I welcome the introduction of lab milk (“Lab-grown milk to hit shelves by 2024 – minus the cow and the carbon”, 13/9) because, unlike dairy, it will be cruelty-free. Every year in Australia, around 300,000 “bobby calves” are slaughtered in their first week of life, just so their milk can be sold. If there was a choice, wouldn’t it make more sense to recreate the milk that is specifically designed for humans?
Jennifer Moxham, Monbulk
Your correspondent, (Letters, 13/9), was right about Shakespeare’s works exposing dark aspects of the human condition: the damage caused by abuse of political power, war, revenge, corruption, to name but a few, is timeless. If Shakespeare were to write his plays today he wouldn’t have to change a single word.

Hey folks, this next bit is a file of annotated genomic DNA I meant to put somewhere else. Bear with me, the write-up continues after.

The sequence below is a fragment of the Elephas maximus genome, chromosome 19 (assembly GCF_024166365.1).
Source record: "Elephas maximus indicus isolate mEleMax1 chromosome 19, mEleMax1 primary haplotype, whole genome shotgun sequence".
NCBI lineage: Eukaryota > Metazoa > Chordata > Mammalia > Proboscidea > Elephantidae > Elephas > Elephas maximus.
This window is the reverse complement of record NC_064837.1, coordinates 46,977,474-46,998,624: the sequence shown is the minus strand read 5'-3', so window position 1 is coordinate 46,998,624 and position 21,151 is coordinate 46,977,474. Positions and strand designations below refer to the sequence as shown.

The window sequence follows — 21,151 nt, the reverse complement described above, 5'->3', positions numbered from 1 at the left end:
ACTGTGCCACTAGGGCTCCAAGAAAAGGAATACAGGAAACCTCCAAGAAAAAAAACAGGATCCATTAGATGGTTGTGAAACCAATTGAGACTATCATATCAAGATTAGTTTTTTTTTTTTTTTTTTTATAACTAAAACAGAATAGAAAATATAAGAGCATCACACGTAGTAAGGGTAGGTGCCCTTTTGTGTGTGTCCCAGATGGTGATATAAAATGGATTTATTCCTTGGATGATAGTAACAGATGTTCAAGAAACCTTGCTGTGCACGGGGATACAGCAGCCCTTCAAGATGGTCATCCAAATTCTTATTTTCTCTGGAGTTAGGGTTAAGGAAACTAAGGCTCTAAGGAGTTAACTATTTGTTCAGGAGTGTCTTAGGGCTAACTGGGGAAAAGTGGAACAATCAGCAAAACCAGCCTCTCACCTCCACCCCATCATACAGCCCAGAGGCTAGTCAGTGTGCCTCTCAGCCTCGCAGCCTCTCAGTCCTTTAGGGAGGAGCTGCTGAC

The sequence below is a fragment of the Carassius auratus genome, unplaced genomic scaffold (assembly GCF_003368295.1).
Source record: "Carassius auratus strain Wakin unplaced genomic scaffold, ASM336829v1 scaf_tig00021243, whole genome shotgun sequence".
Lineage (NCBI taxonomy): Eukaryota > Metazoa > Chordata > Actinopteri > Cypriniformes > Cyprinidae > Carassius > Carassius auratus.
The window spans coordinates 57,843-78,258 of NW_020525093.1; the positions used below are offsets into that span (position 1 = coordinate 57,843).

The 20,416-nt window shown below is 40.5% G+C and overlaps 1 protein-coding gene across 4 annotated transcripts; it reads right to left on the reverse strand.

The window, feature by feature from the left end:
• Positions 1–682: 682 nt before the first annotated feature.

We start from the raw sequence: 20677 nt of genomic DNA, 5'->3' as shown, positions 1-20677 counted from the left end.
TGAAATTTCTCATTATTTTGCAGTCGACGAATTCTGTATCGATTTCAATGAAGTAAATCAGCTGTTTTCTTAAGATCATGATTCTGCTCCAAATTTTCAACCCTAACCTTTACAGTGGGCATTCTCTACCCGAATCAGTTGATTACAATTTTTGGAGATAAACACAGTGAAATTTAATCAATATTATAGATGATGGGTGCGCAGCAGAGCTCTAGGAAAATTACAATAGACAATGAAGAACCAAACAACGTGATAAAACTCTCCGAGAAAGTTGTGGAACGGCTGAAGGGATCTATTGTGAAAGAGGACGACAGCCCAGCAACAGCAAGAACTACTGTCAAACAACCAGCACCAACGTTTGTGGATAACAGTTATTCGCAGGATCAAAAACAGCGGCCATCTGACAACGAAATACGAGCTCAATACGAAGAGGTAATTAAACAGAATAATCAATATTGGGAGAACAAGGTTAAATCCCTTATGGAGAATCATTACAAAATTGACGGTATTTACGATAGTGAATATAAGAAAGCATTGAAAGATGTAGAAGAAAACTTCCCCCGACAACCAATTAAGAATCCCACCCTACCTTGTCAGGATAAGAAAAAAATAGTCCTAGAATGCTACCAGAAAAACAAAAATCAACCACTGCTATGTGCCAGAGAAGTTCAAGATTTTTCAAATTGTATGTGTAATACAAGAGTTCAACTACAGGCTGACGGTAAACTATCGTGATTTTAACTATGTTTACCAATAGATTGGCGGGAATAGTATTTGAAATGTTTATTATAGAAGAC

Mary Cole, Richmond
Experts after the fact
Re Jessica Irvine’s column on the Reserve Bank governor Philip Lowe’s prediction that interest rates would not rise until 2024 (13/9), I am reminded of the definition of an economist, namely someone who knows today why the predictions they made yesterday proved to be incorrect.
Stephen Kapnoullas, Balwyn North
Li Zhanshu, the third-ranking member of the communist party of China, while visiting Moscow last week reportedly said: “We see how Ukraine has put Russia in an impossible situation,” (“China offers ‘support’ over war”, 13/9.) It is time for Li to have his eyesight tested. Li needs to understand it’s Russia who invaded Ukraine and it is Russia who have found themselves in this situation. Now that Ukrainian forces have retaken key territory Kremlin propagandists are beginning to talk about a catastrophe in Ukraine. Soldiers and dead bodies estimated by US intelligence at “15,000 killed and three times that number wounded”. And the situation will deteriorate. Sanctions have not destroyed Russia but are having a major effect.